Remote Attestation Best Known Methods


There are many cases where it is crucial to verify the correctness of software and hardware configuration of a computer system. For instance, to improve the security of a corporate network, companies need to ensure that the systems that are allowed to connect to the corporate network are legitimate, and that the software that runs on the system is in a valid, known state. There are many different methods to ensure the above. This document describes a method that uses a Trusted Platform Module (TPM). TPM device can be used to validate a system integrity by implementing an attestation protocol. Trusted Computing Group (TCG) published a Trusted Attestation Protocol Information Model (TAP), which can be found at [1]. The TCG specification describes roles and message flows. The specific data format and binding to a protocol require additional “binding” specifications. The two main roles in this scenario are Verifier and Attester. A Verifier sends a challenge query to a system that selects the scope of attestation. The Attester collects attestation evidence (within the expected scope) that is to be verified (Attester). The Attester typically describes its boot state, current configuration and identity. Machine identities can establish supply chain provenance if the machine identity credentials are provisioned during manufacturing. One of the identities is known as the Endorsement Key (EK) certificate. The EK key may be used to provision attestation identities known as an Attestation Key certificate. Alternatively, the manufacturer may pre-provision an Attestation Key known as an Initial Attestation Key (IAK) which avoids having to provision it at onboarding or deployment. The Attestation Key is used to sign attestation evidence that is conveyed to the Verifier. After receiving the response, the Verifier can cryptographically check if the evidence satisfies the Verifier’s trust appraisal policy and if the device originated from an approved manufacturer. The manufacturer embedded EK and/or IAK and associated certificate path is what establishes device provenance to a vendor.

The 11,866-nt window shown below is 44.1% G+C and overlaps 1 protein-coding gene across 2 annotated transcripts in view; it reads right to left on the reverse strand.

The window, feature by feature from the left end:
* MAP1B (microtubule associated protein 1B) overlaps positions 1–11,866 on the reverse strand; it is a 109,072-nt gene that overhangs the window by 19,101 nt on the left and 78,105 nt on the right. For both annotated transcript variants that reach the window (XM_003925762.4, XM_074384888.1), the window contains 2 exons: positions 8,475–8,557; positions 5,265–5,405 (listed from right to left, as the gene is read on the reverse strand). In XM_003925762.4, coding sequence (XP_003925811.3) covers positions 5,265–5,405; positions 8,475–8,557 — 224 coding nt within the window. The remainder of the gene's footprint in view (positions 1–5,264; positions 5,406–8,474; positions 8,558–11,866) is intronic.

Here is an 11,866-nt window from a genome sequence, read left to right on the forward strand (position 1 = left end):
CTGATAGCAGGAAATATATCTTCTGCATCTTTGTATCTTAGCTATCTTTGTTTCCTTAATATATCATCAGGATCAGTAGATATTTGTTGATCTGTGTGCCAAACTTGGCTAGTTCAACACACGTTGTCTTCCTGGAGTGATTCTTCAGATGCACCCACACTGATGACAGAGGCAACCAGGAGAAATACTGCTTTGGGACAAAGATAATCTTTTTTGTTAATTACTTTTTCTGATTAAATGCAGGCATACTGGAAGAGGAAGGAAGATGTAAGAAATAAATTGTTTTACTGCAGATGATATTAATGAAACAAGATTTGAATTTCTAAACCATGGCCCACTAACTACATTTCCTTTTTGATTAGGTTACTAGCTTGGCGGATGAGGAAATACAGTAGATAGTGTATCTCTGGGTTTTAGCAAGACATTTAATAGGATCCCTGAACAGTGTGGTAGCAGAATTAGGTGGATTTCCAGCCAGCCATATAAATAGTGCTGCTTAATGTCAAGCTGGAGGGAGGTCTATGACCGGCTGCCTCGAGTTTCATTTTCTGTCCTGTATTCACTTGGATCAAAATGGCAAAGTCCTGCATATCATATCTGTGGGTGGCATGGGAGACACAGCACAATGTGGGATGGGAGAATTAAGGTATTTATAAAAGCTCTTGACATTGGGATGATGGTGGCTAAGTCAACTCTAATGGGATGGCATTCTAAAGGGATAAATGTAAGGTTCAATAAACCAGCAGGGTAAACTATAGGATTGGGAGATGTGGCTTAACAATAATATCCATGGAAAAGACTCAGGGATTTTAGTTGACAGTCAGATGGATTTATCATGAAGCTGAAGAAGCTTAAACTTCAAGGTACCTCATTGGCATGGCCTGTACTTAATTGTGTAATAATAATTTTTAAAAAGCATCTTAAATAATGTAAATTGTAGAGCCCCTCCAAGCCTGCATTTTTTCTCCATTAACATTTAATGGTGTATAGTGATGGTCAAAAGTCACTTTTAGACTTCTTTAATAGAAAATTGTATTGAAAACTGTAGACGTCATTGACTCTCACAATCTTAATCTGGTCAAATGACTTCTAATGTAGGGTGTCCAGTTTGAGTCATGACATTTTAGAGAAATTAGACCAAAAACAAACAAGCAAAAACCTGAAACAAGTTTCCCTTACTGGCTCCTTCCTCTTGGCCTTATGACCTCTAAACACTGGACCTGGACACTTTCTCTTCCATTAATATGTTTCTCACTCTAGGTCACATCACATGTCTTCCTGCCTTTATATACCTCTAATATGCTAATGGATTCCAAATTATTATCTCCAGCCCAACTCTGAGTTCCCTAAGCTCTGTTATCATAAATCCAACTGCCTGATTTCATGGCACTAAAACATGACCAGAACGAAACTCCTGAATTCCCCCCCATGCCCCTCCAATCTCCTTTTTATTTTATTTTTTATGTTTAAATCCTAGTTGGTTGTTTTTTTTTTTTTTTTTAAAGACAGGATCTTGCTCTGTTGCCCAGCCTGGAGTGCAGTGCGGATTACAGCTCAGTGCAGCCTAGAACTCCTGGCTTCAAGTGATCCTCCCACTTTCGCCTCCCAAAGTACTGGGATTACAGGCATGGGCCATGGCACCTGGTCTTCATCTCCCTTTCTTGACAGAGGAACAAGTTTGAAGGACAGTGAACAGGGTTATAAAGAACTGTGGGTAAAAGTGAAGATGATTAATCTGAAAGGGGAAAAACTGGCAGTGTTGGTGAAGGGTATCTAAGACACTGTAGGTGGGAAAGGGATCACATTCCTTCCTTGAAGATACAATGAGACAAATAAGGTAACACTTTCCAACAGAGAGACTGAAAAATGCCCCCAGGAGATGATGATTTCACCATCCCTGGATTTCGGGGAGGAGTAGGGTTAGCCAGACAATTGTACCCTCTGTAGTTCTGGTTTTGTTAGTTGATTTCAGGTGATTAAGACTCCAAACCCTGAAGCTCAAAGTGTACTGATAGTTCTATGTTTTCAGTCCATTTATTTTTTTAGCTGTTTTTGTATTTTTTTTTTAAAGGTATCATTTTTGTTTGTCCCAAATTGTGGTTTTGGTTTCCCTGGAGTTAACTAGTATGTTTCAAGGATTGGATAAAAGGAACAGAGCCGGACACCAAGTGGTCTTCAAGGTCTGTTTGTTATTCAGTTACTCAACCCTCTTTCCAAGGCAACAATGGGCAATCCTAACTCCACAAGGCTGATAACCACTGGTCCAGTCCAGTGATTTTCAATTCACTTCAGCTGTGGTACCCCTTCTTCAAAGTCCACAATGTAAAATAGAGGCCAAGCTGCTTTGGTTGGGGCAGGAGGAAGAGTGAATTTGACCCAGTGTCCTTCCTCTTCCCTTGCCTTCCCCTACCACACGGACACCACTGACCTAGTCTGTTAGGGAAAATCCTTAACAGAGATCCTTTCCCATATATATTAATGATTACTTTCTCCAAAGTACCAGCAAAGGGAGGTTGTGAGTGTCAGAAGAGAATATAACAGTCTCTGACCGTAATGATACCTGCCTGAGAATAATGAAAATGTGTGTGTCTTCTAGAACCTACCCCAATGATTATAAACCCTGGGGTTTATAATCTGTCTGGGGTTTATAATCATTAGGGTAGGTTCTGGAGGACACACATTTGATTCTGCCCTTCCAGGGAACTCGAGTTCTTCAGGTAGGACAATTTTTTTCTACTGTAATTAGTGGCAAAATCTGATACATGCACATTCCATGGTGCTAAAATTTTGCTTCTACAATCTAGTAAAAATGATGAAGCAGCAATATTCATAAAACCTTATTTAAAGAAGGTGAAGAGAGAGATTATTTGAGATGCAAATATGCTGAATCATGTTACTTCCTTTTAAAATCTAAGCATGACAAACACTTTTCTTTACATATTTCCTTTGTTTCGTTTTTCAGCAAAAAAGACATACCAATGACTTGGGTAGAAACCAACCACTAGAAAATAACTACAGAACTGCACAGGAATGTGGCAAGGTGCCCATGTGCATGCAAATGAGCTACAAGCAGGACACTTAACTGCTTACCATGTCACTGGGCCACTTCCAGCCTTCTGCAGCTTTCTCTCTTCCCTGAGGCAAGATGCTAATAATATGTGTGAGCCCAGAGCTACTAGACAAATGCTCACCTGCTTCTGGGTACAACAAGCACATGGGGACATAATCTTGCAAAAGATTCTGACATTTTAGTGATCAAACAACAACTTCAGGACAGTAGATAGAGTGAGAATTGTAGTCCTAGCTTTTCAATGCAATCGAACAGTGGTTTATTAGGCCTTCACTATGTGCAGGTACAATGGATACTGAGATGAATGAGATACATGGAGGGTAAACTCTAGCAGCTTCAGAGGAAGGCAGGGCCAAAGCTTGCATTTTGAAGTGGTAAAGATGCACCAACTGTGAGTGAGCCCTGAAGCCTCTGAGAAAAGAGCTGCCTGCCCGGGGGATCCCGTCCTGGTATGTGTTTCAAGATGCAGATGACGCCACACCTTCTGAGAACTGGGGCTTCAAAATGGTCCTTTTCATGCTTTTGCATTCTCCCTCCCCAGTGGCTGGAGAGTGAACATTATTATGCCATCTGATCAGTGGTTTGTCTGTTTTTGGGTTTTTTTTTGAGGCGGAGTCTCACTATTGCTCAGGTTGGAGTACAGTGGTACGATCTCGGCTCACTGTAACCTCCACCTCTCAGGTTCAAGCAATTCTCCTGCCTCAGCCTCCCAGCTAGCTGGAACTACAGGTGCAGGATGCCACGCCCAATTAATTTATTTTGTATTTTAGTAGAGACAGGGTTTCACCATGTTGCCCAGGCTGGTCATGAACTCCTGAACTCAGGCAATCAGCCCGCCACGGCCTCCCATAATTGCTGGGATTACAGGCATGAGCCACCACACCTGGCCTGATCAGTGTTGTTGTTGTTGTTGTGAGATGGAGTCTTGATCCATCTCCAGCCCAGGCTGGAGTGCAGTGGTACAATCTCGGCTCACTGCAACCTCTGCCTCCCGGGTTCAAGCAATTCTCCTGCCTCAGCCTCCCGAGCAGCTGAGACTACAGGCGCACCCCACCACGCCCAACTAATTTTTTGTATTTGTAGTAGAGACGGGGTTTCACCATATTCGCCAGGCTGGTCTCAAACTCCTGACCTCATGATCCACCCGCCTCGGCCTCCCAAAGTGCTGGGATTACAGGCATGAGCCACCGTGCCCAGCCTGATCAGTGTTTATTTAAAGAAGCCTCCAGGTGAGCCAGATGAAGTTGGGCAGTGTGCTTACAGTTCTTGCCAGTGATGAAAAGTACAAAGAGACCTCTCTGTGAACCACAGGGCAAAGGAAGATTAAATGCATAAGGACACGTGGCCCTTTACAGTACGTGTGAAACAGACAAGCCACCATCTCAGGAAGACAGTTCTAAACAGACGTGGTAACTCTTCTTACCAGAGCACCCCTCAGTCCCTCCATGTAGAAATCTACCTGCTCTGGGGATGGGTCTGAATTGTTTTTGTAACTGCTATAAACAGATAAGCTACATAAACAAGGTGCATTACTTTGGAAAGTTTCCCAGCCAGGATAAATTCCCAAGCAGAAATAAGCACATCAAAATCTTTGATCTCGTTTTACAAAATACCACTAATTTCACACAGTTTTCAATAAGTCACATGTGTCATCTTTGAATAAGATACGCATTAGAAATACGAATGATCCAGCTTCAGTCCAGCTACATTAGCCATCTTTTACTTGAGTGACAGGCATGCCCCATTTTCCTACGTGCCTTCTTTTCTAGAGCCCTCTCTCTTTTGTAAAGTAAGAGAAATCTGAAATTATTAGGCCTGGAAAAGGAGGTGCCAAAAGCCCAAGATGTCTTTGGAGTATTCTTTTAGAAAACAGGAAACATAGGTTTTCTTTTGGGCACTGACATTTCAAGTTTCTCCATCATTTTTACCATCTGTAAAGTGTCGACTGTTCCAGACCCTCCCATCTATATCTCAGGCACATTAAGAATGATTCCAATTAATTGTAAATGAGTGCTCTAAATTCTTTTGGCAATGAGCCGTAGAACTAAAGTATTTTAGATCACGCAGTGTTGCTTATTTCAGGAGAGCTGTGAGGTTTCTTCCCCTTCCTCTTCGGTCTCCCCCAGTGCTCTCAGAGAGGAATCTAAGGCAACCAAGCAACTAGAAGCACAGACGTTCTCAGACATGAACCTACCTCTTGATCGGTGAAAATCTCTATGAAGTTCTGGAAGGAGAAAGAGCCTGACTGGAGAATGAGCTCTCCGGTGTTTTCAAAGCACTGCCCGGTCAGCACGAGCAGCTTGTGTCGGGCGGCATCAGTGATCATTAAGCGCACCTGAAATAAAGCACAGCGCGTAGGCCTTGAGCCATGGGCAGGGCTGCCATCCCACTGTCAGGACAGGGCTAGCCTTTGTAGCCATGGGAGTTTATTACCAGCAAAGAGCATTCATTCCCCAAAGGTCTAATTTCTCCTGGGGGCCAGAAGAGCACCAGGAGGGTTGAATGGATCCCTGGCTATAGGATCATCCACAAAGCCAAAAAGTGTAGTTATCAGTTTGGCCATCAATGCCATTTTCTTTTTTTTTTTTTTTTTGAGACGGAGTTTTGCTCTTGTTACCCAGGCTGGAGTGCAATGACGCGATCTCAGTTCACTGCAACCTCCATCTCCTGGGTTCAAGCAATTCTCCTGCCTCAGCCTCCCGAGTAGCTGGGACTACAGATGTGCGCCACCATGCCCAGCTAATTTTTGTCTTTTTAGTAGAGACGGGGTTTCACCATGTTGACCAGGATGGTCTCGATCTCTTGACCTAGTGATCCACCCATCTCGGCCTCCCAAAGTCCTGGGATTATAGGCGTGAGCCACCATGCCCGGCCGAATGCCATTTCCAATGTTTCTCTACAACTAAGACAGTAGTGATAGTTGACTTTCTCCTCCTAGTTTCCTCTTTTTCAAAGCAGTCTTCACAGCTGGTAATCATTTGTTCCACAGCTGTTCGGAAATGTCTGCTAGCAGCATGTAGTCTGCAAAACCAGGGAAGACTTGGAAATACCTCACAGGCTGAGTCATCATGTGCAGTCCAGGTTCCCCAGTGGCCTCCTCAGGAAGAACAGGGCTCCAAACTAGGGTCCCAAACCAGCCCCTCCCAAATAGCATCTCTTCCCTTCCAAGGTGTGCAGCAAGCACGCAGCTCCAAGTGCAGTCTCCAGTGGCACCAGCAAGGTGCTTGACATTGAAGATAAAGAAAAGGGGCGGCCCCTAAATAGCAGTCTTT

Key Provisioning